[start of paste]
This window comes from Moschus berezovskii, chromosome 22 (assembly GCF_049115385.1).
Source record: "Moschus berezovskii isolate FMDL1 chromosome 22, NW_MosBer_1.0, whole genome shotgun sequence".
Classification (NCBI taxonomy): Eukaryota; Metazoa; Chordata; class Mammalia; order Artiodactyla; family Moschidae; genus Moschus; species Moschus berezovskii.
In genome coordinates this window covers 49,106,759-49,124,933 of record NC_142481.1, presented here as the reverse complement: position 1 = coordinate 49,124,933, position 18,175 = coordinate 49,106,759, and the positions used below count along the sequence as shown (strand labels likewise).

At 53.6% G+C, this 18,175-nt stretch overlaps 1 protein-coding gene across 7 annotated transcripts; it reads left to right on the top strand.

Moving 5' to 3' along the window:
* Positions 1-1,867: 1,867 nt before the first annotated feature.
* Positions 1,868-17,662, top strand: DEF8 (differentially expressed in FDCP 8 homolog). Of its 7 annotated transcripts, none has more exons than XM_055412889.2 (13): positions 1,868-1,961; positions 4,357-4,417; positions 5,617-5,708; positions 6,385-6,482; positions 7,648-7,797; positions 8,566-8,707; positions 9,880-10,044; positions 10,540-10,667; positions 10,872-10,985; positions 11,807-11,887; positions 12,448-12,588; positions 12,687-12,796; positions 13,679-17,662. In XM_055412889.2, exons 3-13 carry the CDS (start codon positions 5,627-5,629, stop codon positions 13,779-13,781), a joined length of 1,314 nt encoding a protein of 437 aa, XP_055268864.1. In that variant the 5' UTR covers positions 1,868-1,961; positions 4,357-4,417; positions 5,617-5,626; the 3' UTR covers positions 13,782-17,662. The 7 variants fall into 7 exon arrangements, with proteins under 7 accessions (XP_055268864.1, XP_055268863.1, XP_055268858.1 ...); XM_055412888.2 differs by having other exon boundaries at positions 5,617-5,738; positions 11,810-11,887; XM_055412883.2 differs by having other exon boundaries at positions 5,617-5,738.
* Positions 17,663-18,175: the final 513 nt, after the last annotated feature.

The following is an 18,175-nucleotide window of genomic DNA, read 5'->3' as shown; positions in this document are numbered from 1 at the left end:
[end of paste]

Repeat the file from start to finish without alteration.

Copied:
This window comes from Moschus berezovskii, chromosome 22 (assembly GCF_049115385.1).
Source record: "Moschus berezovskii isolate FMDL1 chromosome 22, NW_MosBer_1.0, whole genome shotgun sequence".
Classification (NCBI taxonomy): Eukaryota; Metazoa; Chordata; class Mammalia; order Artiodactyla; family Moschidae; genus Moschus; species Moschus berezovskii.
In genome coordinates this window covers 49,106,759-49,124,933 of record NC_142481.1, presented here as the reverse complement: position 1 = coordinate 49,124,933, position 18,175 = coordinate 49,106,759, and the positions used below count along the sequence as shown (strand labels likewise).

At 53.6% G+C, this 18,175-nt stretch overlaps 1 protein-coding gene across 7 annotated transcripts; it reads left to right on the top strand.

Moving 5' to 3' along the window:
* Positions 1-1,867: 1,867 nt before the first annotated feature.
* Positions 1,868-17,662, top strand: DEF8 (differentially expressed in FDCP 8 homolog). Of its 7 annotated transcripts, none has more exons than XM_055412889.2 (13): positions 1,868-1,961; positions 4,357-4,417; positions 5,617-5,708; positions 6,385-6,482; positions 7,648-7,797; positions 8,566-8,707; positions 9,880-10,044; positions 10,540-10,667; positions 10,872-10,985; positions 11,807-11,887; positions 12,448-12,588; positions 12,687-12,796; positions 13,679-17,662. In XM_055412889.2, exons 3-13 carry the CDS (start codon positions 5,627-5,629, stop codon positions 13,779-13,781), a joined length of 1,314 nt encoding a protein of 437 aa, XP_055268864.1. In that variant the 5' UTR covers positions 1,868-1,961; positions 4,357-4,417; positions 5,617-5,626; the 3' UTR covers positions 13,782-17,662. The 7 variants fall into 7 exon arrangements, with proteins under 7 accessions (XP_055268864.1, XP_055268863.1, XP_055268858.1 ...); XM_055412888.2 differs by having other exon boundaries at positions 5,617-5,738; positions 11,810-11,887; XM_055412883.2 differs by having other exon boundaries at positions 5,617-5,738.
* Positions 17,663-18,175: the final 513 nt, after the last annotated feature.

The following is an 18,175-nucleotide window of genomic DNA, read 5'->3' as shown; positions in this document are numbered from 1 at the left end: